What Is Cystic Acne and How Do You Get Rid of It?
by Tina Ferraro
Underground zits are the worst of them all.
We've all woken up to the horrifying sight of a pimple (even with our comprehensive array of acne products and carefully crafted skincare routines!), and prayed that it would disappear within a few days. There is, however, a certain skin condition that doesn't go away on its own and can last for up to a few (painful, miserable) weeks: cystic acne. "This particular breed leaves scars and needs to be treated correctly," says Dr. Elizabeth L. Tanzi, a dermatologist and co-director of the Washington Institute of Dermatologic Laser Surgery. "Teens tend to treat cysts as they would a standard blemish, which will only serve to further irritate already-sensitive skin," she says.
Unlike standard zits, cystic acne is deeply embedded in the skin tissue, so it never actually comes to a poppable head. "It's essentially an infection of the skin, exactly like when you scrape your knee and it gets red and infected," says celebrity skin care expert and esthetician Renée Rouleau. Large, fluid-filled cysts form layers under the surface of the skin, and are often painful to the touch. As with anything acne-related, there's no easy way to discern one specific source of the problem. You may notice that they tend to pop up around that very glamorous time of the month, or they could be the result of a really stress-filled few weeks.
There's even a chance that your diet could be the problem. Rouleau suggests taking a step back and examining your eating habits so you can try to pinpoint the culprit foods behind cyst formation. For example, she cautions, you consume more dairy products than you may be aware of each day, like that delicious latté in the morning or that walnut-coated fro-yo you munched on after school. But daily intake can affect the natural balance of your skin and cause inflammation, which actually speeds up the formation of cysts. (Not too long ago, a Teen Vogue writer gave up dairy to see what it would do to her complexion.)
And as we said before, a cyst is not a zit. So seriously, put the pins and needles down! "Everyone thinks that if they have any kind of pimple, they should pop it," says Joanna Vargas, renowned celebrity esthetician.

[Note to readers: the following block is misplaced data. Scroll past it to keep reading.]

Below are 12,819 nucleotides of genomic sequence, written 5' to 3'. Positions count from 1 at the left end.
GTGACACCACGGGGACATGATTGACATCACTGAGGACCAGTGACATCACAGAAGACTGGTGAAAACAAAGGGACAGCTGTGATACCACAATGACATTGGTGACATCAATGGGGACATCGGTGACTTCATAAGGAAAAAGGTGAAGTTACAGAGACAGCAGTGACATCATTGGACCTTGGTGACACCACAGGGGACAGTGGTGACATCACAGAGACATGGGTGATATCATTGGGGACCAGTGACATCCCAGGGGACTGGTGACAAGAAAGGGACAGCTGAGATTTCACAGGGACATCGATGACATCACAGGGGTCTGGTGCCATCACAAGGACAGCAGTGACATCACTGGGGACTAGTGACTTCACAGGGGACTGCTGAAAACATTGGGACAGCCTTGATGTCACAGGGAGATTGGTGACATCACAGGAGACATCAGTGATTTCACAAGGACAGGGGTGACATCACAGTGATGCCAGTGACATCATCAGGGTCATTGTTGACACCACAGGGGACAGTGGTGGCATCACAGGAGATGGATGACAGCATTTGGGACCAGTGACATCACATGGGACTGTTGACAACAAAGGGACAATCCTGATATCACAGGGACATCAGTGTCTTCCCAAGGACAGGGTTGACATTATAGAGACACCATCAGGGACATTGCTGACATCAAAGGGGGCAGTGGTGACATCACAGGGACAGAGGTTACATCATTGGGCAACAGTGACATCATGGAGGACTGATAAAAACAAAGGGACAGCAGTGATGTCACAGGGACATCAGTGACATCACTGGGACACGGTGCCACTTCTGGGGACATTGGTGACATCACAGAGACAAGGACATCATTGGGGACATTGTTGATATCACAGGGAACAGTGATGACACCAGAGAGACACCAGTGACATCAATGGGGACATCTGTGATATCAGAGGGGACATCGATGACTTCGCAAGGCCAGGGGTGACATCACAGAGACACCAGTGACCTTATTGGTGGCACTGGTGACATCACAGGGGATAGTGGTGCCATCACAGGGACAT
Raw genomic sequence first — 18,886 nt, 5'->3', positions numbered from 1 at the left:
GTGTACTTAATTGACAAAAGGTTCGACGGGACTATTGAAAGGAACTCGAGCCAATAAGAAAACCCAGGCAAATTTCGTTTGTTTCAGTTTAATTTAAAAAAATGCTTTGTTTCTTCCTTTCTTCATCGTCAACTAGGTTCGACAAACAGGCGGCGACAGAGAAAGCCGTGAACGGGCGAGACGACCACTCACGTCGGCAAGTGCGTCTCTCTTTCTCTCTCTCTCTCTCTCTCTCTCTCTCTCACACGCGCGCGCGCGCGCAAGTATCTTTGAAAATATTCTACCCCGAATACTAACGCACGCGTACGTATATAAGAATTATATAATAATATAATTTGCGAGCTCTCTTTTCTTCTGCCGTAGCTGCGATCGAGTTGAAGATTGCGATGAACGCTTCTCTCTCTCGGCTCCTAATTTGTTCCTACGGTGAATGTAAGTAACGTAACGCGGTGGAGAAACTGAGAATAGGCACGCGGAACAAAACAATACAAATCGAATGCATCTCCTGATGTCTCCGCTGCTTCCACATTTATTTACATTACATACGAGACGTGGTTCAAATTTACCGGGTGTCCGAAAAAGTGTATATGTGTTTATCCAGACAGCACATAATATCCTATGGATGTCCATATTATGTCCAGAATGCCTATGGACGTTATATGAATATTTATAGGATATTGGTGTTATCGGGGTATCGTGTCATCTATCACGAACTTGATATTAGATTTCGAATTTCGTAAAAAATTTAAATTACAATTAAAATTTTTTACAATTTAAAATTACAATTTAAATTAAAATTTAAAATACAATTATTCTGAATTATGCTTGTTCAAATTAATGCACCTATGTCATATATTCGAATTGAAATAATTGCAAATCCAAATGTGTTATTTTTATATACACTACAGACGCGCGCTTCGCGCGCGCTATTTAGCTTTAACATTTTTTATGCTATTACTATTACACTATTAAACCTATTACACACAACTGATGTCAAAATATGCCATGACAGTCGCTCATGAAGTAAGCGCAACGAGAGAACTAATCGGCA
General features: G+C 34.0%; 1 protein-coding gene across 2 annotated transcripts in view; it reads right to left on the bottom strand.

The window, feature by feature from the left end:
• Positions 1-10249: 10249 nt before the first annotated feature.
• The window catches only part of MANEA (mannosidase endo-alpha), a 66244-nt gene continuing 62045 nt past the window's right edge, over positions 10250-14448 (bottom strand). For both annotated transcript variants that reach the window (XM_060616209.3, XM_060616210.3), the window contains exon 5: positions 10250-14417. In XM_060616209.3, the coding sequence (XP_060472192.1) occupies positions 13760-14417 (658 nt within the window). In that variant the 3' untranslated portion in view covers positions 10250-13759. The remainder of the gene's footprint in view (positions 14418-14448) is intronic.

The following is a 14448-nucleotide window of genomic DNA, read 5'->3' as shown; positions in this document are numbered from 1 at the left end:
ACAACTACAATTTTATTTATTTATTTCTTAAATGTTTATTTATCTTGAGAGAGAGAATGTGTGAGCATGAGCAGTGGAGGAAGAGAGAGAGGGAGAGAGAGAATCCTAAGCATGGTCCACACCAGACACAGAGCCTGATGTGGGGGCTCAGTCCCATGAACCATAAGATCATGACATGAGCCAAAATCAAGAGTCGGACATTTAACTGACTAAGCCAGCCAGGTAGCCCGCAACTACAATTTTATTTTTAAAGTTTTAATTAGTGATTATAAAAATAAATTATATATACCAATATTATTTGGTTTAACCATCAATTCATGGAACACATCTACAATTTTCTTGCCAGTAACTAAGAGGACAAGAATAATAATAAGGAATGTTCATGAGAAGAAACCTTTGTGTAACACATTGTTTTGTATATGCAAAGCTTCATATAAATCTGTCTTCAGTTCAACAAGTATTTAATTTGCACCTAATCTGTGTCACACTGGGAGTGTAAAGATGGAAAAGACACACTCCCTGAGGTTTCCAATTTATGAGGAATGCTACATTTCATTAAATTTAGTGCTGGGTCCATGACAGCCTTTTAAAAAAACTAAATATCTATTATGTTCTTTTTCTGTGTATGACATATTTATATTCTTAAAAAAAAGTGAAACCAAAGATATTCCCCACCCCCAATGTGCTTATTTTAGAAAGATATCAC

"But you need to leave cysts alone, because all that aggression is only making it worse." Cyst-like breakouts actually damage healthy tissue, so picking only exacerbates the skin and inhibits its self-healing abilities. Also? You're more likely to develop scars from trying to pop something so deep down.
Furthermore, since cysts form on the inner layers of the skin, they can't be treated as easily as typical surface acne. "A lot of my clients use traditional spot treatments and end up with dry, flaky bumps, and nothing gets healed because these products aren't designed to penetrate the skin's layers," Rouleau says. These treatments are actually formulated to kill bacteria on the surface, which helps to reduce the infection. A cyst, however, needs a product that can be absorbed deep down. One of the few available on the market is Renée Rouleau Anti-Cyst Treatment, a lactic acid-based formula that acts as an anti-inflammatory. Another plus: It cuts recovery time from those nasty eruptions in half. (Seriously.)
A pretty big key in preventing cyst formation is to focus on proper lymphatic drainage, which will ensure liquids don't get trapped or built up. The easiest way to do this is by incorporating sonic cleansing into your routine. A face brush, like the Philips Pure Radiance Facial Cleansing System,
will help to stimulate the cells and promote proper circulation. You can also check out a genius YouTube tutorial on the French lymphatic facial
Finally, it's important to know that, unlike surface acne, cysts won't heal themselves over time, so it may be wise to consult a dermatologist if this is a recurring issue. "Derms can help you explore different treatment options, from over-the-counter medication to cortisone shots, and find the one that works best for you," Dr. Tanzi says. However, Rouleau cautions that you should exhaust all at-home treatments first. "Those shots are expensive, and they can actually cause temporary indentation on the face," she notes. "It's better to explore all your options before heading to the doctor's." However, if multiple eruptions show up at once or tend to occur frequently, a visit to the derm is in order.
Have any questions for our experts? Leave them in the comments and we'll get back to you.
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